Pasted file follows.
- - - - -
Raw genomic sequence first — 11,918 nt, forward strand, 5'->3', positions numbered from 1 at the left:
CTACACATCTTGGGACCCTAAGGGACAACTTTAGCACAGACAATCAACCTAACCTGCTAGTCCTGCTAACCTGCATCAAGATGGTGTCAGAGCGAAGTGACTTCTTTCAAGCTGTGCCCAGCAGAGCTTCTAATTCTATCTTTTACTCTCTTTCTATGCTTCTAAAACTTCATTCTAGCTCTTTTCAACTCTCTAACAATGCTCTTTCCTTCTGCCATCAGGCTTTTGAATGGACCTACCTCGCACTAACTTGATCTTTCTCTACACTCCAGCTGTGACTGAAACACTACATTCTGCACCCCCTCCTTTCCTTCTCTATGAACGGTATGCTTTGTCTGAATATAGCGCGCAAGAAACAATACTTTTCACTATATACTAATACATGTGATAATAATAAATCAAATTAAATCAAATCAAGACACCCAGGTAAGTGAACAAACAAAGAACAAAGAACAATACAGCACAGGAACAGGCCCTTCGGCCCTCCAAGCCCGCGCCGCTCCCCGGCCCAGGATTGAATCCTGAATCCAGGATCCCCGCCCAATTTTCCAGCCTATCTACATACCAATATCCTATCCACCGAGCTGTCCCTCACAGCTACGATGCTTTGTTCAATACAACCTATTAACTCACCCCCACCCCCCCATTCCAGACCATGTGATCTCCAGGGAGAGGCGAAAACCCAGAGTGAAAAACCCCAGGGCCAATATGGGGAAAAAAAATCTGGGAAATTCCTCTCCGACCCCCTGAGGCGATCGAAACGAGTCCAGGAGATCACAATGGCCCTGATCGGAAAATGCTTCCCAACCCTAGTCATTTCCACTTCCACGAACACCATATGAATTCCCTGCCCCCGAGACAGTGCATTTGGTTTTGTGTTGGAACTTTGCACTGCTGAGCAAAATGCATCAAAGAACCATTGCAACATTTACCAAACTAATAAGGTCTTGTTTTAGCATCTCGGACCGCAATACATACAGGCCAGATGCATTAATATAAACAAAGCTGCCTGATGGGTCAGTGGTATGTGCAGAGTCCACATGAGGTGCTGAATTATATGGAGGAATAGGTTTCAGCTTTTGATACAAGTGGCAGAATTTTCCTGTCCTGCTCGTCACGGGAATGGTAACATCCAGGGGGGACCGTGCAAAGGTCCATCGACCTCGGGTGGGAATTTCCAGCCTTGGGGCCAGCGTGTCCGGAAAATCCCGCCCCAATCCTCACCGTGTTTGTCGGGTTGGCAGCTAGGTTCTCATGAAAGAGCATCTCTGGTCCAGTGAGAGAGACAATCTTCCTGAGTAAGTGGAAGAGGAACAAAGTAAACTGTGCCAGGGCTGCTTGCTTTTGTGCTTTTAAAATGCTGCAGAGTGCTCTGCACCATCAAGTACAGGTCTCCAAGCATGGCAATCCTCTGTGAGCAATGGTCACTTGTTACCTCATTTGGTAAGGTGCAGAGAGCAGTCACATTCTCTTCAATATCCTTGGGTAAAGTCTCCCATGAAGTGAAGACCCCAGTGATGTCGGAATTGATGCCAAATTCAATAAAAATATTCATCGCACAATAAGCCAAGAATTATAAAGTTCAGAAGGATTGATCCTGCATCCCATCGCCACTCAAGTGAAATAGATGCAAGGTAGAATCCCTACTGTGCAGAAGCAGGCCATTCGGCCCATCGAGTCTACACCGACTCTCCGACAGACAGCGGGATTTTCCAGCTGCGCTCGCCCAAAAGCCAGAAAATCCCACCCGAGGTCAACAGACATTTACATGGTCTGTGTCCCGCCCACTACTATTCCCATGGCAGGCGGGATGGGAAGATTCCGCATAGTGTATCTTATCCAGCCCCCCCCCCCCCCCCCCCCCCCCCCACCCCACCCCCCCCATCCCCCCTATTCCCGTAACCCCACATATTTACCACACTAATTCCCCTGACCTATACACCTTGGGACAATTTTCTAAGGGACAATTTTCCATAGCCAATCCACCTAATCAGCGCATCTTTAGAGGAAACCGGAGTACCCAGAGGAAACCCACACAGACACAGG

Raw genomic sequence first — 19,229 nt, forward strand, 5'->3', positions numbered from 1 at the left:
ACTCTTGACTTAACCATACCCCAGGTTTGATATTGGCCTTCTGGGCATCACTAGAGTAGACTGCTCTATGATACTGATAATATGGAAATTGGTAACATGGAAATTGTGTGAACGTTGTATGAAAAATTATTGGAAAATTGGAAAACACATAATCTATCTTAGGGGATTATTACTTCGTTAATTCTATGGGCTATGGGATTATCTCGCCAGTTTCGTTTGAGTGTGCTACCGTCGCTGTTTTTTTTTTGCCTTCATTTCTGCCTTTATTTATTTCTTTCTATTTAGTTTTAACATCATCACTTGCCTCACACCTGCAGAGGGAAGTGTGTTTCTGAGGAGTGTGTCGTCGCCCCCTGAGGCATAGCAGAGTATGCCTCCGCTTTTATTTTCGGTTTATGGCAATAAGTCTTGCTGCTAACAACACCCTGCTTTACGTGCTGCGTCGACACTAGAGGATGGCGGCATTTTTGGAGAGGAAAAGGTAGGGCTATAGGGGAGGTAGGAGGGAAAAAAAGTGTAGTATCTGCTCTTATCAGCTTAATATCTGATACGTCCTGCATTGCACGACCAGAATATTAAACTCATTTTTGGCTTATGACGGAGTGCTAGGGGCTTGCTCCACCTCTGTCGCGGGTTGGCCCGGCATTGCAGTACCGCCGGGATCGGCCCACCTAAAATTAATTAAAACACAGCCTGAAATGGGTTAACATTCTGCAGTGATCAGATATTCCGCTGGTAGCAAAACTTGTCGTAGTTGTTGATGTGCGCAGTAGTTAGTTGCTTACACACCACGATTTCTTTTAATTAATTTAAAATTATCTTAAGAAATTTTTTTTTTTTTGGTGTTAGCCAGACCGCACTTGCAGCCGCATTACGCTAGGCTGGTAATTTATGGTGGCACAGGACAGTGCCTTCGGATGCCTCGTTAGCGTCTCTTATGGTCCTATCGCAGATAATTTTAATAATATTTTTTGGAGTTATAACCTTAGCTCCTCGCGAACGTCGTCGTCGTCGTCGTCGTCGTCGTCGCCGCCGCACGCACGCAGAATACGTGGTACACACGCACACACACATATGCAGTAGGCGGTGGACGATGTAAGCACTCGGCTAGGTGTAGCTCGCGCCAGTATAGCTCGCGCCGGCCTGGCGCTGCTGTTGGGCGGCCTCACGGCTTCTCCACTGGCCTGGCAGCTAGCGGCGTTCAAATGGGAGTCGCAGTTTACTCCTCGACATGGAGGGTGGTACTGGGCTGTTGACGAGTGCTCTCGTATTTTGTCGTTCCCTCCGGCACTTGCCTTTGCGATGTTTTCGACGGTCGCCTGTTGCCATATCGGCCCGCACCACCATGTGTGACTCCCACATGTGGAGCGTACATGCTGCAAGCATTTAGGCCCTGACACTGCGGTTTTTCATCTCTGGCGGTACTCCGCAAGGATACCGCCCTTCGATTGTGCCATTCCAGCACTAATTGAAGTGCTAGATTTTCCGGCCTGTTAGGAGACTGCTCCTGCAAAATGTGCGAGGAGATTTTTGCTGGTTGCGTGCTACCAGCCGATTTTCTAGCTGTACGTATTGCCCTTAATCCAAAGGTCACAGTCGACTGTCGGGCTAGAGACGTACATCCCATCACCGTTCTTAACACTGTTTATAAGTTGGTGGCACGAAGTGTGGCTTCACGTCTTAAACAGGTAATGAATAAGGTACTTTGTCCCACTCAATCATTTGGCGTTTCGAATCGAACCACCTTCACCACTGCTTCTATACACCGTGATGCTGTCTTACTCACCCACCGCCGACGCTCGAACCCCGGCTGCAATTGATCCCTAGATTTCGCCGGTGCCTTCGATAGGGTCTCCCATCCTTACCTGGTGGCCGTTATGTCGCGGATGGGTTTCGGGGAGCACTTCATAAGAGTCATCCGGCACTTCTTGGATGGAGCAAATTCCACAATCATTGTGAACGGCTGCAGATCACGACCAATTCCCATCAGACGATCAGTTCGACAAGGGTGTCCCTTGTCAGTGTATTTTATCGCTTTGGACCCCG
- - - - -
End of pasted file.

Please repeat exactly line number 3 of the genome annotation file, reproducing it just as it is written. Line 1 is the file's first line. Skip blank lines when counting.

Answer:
Raw genomic sequence first — 19,229 nt, forward strand, 5'->3', positions numbered from 1 at the left: